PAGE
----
Arm + Elbow



Fractures can vary greatly from a stress fracture to broken bones. Symptoms of a fracture include:

  • Pain with use
  • Swelling and bruising
  • Tenderness to touch
  • Deformed or crooked appearance

If your child has a potential fracture, they should be examined by a doctor as quickly as possible. A child's bones heal quickly, and it is important that the bone receives the proper treatment before it begins to heal.

Forearm Fracture

The forearm is the part of the arm between the wrist and the elbow. It is made up of two bones: the radius and the ulna. Forearm fractures are common in childhood, accounting for more than 40% of all childhood fractures. Forearm fractures are typically caused by a fall onto an outstretched arm, a fall directly on the forearm, or a direct blow to the forearm. Some stable fractures, such as buckle fractures, may simply need the support of a cast or splint while they heal. In some cases, surgery is needed to align the bones and secure them in place.

Learn more about forearm fractures in adults.

Learn more about forearm fractures in children.

Olecranon Elbow Fracture

An olecranon fracture is a break in the bony tip of the elbow. The olecranon is positioned directly under the skin of the elbow, without much protection from muscles or other soft tissues. It can break easily if you experience a direct blow to the elbow or fall on an outstretched arm. A fracture can be very painful and make elbow motion difficult or impossible. In many cases, a simple fracture will heal well with conservative cast treatment. Some types of elbow fractures, however, including those in which the pieces of bone are significantly out of place, may require surgery.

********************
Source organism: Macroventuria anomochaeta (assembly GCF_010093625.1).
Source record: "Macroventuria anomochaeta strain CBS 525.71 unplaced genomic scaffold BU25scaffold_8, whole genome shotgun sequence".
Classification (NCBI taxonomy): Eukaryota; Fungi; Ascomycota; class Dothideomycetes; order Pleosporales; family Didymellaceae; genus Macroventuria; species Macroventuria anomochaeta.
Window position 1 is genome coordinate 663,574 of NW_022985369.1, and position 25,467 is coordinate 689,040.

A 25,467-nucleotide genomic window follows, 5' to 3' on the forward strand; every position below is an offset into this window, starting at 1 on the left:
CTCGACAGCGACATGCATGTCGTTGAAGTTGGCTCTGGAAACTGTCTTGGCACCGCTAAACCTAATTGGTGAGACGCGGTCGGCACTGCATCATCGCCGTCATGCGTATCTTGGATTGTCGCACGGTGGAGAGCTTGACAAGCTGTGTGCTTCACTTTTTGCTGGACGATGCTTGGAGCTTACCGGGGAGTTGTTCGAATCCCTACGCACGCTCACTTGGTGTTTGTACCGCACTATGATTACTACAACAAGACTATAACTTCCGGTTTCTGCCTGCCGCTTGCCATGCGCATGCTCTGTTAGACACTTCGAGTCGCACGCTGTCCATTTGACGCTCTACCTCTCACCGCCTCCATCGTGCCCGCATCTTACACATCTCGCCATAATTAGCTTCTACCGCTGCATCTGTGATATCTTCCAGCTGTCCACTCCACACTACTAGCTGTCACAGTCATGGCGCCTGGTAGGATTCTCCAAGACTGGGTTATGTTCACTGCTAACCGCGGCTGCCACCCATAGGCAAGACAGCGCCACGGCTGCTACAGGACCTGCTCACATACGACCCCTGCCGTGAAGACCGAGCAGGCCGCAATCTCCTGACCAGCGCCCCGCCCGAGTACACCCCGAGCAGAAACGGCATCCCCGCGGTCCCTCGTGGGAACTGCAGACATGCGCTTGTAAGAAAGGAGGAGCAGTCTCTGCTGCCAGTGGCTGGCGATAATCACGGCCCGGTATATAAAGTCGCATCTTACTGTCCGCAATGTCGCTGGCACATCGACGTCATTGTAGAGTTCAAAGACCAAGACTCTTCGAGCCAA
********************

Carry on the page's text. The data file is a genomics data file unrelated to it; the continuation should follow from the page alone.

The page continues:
Learn more about elbow fractures in adults.

Learn more about elbow fractures in children.

Distal Humerus Elbow Fracture

A distal humerus fracture is a break in the lower end of the upper arm bone (humerus), one of the three bones that come together to form the elbow joint. A fracture in this area can be very painful and make elbow motion difficult or impossible. Most distal humerus fractures are caused by some type of high-energy event—such as receiving a direct blow to the elbow during a car collision. In an older person who has weaker bones, however, even a minor fall may be enough to cause a fracture. Treatment for a distal humerus fracture usually involves surgery to restore the normal anatomy and motion of the elbow.

Learn more about distal humerus elbow fractures.

Radial Head Elbow Fracture

While trying to break a fall with your hands may seem instinctive, the force of the fall could travel up your forearm bones and dislocate your elbow. It also could break the smaller bone (radius) in your forearm. Fractures of the radius often occur in the part of the bone near the elbow, called the radial head. Many radial head fractures can be treated with a sling to eliminate motion. Surgery may be required for certain types of fractures with a large degree of displacement.

Learn more about radial head elbow fractures.